Despite an 11 year old who is generally awake later than we are, my husband and I still cling to the remnants of childfree evenings courtesy of Netflix.
Our current boxset is Designated Survivor which, from the vantage point of episode 5, is a pleasingly bonkers tale of the US under threat. It’s perfect post-work viewing: no matter how bad a day you may have had at the office, it doesn’t come close to being catapulted without warning into being the leader of the free world.
Watching it last night through the wrong end of a bottle of wine, two of the three main female characters struck me. Hannah is a high-flying FBI agent with a nose for a plot; Emily a sort of Girl Friday to Keifer Sutherland’s accidental President.
Emily and Hannah are Serious and Dedicated Professionals. We know this because they don’t miss a beat despite personal grief (Hannah) and apparently work round the clock (Emily). But that’s not all. They are both impeccably thin, impeccably groomed and don’t betray by a wrinkle in their designer suits or hint of puffy ankles above vertiginous heels that they might be tired or fraught or somehow otherwise human.
Unrealistic images of women on screen are hardly rare. What was it then that made me pause for thought? Perhaps it was the contrast with the memory of my own look at work that day (trousers shiny, hair sadly not; a bare minimum of makeup thrown at my face in a sort of half-hearted tribute to Grown Upness) that made me realise that their appearance wasn’t just unrealistic, it was nigh-on impossible.
Because I’m 41, and because I’ve been living with this nonsense for a long time, I indulged myself by imagining what everyday life would look like if I tried to live up to this ideal of successful womanhood.
I would get up at 4am, to do an hour’s lonely exercise. A shower then, of course, before spending 30 mins carefully layering on expensive pigments (but not too many) and an hour or more ironing my frizzy hair straight so that I could look appropriately natural to be taken seriously. Clothes? I would ensure that weekends and a large chunk of my salary went on stocking a varied and appropriate wardrobe. Sure, this is all time and money which I currently spend caring for my family, but perhaps I should just sleep (even) less and work (even) more. I’m a woman, aren’t I?
Because I’m 41, and because I have decreasing patience for this nonsense, my hackles were still raised when I caught up with Weekend Woman’s Hour earlier this afternoon. Having a blissful hour to myself (in the kitchen, of course; I know my place) I listened in to a piece from Hull (one of the worst places in the UK to grow up as a girl, apparently) on International Women’s Day.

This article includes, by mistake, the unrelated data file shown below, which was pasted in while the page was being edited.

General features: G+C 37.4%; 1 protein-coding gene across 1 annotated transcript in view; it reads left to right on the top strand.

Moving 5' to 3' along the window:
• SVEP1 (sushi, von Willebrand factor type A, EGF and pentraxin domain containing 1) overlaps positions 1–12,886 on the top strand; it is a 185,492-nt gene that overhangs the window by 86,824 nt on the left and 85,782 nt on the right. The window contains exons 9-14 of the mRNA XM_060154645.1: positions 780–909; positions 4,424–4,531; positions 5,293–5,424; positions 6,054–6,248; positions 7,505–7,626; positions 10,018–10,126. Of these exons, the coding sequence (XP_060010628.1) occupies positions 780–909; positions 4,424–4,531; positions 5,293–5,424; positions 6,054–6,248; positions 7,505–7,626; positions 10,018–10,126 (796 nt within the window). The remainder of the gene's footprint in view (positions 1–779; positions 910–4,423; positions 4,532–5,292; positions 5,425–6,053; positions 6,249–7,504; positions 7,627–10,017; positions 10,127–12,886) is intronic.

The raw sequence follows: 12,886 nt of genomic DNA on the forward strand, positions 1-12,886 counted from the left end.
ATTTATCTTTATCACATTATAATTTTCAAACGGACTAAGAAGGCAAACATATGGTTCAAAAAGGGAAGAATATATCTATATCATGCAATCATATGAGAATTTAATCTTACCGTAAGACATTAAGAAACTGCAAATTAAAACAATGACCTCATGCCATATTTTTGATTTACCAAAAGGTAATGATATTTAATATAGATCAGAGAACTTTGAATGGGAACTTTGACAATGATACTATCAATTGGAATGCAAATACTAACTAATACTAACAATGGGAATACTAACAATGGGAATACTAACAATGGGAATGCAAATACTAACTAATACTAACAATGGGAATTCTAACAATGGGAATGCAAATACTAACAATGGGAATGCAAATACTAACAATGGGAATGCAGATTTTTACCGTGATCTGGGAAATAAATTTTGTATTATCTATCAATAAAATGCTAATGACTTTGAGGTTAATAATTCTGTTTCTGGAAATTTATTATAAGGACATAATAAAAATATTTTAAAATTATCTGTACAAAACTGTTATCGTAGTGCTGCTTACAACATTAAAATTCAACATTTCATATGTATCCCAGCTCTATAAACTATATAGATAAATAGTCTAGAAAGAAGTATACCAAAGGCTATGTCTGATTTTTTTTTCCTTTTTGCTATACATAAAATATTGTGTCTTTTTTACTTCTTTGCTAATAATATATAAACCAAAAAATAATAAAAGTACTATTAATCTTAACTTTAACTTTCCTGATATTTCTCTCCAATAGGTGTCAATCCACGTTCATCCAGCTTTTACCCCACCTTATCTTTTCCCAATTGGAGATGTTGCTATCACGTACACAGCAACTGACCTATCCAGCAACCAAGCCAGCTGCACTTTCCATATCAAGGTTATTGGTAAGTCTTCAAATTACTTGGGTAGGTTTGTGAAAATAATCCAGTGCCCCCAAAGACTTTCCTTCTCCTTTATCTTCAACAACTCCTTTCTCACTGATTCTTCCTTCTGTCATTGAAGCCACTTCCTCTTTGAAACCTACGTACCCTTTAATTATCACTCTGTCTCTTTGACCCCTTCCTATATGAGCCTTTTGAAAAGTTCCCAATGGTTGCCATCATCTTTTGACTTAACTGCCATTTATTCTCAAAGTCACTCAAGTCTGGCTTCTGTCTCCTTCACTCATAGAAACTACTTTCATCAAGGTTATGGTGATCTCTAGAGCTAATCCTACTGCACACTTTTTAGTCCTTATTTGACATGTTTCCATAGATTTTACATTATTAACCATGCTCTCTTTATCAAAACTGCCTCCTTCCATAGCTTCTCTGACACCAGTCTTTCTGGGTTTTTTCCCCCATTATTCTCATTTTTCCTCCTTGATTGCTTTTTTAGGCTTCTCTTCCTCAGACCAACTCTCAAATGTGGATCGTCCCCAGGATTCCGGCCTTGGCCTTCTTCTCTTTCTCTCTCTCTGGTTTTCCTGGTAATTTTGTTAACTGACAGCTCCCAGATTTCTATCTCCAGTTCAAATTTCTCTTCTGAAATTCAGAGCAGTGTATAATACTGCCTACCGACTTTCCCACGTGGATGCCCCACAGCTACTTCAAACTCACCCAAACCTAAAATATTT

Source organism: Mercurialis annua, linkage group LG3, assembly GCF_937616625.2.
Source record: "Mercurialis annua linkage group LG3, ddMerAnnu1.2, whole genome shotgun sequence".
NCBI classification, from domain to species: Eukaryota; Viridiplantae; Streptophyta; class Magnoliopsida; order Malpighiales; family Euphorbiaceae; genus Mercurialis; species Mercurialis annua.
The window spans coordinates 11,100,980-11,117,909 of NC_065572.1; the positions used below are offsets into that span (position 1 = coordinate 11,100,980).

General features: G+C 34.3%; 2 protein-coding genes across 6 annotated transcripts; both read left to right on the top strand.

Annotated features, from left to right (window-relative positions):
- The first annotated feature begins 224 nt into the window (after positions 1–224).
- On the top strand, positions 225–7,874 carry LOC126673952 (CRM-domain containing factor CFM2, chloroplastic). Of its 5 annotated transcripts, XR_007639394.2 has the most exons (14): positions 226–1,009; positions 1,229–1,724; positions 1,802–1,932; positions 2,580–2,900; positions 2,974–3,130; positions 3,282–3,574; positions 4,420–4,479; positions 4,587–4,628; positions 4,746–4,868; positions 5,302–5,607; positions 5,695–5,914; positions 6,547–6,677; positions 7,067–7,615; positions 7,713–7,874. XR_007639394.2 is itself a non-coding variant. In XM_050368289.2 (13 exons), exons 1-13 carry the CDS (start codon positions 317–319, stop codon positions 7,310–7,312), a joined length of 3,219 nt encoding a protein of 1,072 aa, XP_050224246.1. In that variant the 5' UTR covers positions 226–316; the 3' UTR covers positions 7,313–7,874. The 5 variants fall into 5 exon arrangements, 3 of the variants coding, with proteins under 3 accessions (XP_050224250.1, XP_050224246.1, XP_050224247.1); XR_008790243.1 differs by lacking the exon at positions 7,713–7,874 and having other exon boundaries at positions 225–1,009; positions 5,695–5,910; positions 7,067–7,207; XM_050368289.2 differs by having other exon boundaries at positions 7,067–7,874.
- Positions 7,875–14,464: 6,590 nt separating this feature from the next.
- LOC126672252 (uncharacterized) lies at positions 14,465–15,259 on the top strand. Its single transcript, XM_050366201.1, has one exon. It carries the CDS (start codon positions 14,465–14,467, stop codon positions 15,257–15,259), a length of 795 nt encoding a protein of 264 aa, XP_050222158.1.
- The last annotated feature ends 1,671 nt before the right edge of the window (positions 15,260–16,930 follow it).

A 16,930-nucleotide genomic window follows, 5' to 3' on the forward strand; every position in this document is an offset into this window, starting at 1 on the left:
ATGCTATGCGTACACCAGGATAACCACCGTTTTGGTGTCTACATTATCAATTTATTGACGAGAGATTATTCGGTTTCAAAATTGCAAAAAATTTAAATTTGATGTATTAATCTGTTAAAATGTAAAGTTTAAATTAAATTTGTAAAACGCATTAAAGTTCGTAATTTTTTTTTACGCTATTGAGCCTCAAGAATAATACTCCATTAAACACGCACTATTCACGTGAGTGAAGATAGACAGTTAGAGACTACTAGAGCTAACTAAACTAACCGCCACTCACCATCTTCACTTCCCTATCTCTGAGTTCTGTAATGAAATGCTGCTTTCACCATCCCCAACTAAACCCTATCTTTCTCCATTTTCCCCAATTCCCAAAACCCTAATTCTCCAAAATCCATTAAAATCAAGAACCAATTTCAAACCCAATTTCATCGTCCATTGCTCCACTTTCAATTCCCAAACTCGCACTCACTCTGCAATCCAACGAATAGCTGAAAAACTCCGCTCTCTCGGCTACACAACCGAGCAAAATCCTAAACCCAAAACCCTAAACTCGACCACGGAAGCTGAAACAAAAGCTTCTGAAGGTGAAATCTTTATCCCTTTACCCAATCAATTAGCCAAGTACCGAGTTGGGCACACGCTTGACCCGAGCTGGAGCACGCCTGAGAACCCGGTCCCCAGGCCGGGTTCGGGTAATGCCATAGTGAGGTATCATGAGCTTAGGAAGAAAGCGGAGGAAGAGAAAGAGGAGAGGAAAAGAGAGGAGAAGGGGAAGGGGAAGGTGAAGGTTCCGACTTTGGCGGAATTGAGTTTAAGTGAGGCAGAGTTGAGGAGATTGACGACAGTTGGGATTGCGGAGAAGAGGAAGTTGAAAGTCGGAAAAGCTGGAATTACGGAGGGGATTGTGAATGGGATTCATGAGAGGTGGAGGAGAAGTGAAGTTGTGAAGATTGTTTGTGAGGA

This is what the three young people interviewed said about their experience of girlhood:
There are more restrictions on girls and what they wear. “I had to think about how I looked at school, whereas before I had just thought about being there to learn”
There’s pressure: to look right, to send naked photos, to be attractive, to be sexy
“Around the age of 10 or 11…I felt pressure to look a certain way. I wasn’t allowed to be myself. I was trying to like make-up and be interested in hair, but I just didn’t really care”
The last speaker, though, had found a way to deal with this.
“Now there is a lot less pressure on how I look. I turn up to school with messy hair, and no-one cares”
So perhaps, despite the apparent evidence, there are ways for girls to cope with the overwhelming pressure to become what women are supposed to be?
But the speaker in question, at around the age of 10 or 11, realised that they were transgender. Messy hair and haphazard clothes are not a problem, apparently, once you’re called James.
I wouldn’t presume to know anything of an individual’s circumstances on the strength of a 30 second snippet on the radio. James is entitled to privacy, and the respect of a stranger who has no idea what his life involves. My concern isn’t James, it’s the tone of the discussion as a whole.
Woman’s Hour – and Jenni Murray in particular – have had their fingers burned talking about trans issues in the recent past. That might be why, following the above, the conversation moved blithely on, with not even the slightest attempt made to draw even the most tentative of possible conclusions from the stories told.
I have a 9 year old daughter. She’s been learning since she was born what society expects of girls, and I don’t flatter myself that what we say at home will counterbalance to any great extent the influences she receives. The best I can hope is that, like every woman I know, she will scramble through a variously miserable adolescence and early adulthood trying to find a way to make her given role fit, until she’s shrugged it into something approaching comfort or has found the confidence to discard it altogether.
Before I was 41, when I was already tired of this nonsense, I hoped that by the time my daughter became a woman she would no longer have to measure herself against the unrealistic, let alone the impossible.
I never dreamed I might have to convince her that it is the expectation, not her struggle to conform to it, which is the problem. That she doesn’t have to find aspiring to the impossible just fine in order to actually be femal after all. Or that Woman’s Hour, apparently, wouldn’t be in my corner for the fight.